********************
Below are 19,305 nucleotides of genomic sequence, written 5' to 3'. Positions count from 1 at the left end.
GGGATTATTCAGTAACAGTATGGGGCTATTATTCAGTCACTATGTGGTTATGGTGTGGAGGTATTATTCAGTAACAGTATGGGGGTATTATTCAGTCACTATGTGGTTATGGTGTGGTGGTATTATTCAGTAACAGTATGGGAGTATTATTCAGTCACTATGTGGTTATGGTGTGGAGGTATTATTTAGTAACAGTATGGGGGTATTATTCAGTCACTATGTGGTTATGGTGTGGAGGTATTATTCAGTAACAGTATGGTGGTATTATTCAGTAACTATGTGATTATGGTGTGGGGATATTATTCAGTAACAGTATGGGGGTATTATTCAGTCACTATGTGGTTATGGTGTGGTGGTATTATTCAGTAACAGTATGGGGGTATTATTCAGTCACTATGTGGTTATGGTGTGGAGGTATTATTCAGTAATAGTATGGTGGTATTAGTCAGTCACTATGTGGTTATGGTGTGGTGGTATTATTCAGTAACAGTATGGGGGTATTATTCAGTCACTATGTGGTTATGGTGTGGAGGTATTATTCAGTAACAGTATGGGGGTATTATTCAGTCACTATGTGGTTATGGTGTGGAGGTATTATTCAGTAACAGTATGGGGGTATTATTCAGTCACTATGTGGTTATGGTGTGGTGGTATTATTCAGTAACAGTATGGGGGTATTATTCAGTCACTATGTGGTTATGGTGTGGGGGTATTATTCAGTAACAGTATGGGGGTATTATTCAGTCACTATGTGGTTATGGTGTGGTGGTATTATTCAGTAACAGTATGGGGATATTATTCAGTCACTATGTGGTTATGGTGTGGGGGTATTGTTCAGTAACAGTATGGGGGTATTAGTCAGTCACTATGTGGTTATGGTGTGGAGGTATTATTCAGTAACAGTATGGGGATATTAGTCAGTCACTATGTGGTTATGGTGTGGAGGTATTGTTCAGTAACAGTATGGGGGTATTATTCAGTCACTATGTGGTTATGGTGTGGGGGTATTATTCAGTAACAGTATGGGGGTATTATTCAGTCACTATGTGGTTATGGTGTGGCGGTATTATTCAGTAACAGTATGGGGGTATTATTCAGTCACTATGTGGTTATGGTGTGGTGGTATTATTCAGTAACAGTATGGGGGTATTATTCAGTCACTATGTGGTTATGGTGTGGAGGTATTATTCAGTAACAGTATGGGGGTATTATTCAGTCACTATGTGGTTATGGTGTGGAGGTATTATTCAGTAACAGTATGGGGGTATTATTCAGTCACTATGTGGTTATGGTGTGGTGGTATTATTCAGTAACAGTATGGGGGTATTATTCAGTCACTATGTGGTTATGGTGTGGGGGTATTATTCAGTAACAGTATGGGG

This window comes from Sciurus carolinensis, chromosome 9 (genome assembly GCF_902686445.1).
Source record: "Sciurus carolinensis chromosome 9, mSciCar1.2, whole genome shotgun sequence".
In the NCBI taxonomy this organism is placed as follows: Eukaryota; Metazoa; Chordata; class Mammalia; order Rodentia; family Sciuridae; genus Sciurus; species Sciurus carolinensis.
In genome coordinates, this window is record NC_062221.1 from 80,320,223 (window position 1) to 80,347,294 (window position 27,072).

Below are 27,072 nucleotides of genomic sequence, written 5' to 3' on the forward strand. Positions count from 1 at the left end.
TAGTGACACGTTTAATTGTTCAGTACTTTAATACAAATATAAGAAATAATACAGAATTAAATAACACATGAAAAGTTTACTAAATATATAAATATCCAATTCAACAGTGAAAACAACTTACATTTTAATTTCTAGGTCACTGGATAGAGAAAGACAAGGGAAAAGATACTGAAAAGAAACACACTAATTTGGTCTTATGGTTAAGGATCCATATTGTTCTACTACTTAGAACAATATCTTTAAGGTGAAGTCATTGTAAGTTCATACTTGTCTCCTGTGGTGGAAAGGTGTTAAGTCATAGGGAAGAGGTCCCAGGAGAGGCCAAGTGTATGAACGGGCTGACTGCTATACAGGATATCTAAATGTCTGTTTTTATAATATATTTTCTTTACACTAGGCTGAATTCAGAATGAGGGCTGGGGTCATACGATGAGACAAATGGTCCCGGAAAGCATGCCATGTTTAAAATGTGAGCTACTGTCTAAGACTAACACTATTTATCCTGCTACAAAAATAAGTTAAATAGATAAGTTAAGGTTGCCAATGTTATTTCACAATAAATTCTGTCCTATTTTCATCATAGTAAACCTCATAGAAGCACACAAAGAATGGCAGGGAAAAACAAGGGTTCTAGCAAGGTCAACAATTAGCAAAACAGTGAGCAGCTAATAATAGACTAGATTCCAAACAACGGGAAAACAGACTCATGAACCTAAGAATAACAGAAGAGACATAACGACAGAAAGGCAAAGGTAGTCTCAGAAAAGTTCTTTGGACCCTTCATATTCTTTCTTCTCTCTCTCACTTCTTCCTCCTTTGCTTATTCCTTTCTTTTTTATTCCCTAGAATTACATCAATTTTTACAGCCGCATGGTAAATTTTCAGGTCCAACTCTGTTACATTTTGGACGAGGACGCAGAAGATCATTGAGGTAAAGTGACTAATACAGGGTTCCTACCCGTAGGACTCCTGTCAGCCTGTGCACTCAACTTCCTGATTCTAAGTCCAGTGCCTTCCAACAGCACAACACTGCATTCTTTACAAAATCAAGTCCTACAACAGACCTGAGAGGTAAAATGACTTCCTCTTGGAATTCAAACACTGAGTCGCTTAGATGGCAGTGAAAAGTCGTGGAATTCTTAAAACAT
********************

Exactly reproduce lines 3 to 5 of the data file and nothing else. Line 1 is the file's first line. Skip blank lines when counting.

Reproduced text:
This window comes from Sciurus carolinensis, chromosome 9 (genome assembly GCF_902686445.1).
Source record: "Sciurus carolinensis chromosome 9, mSciCar1.2, whole genome shotgun sequence".
In the NCBI taxonomy this organism is placed as follows: Eukaryota; Metazoa; Chordata; class Mammalia; order Rodentia; family Sciuridae; genus Sciurus; species Sciurus carolinensis.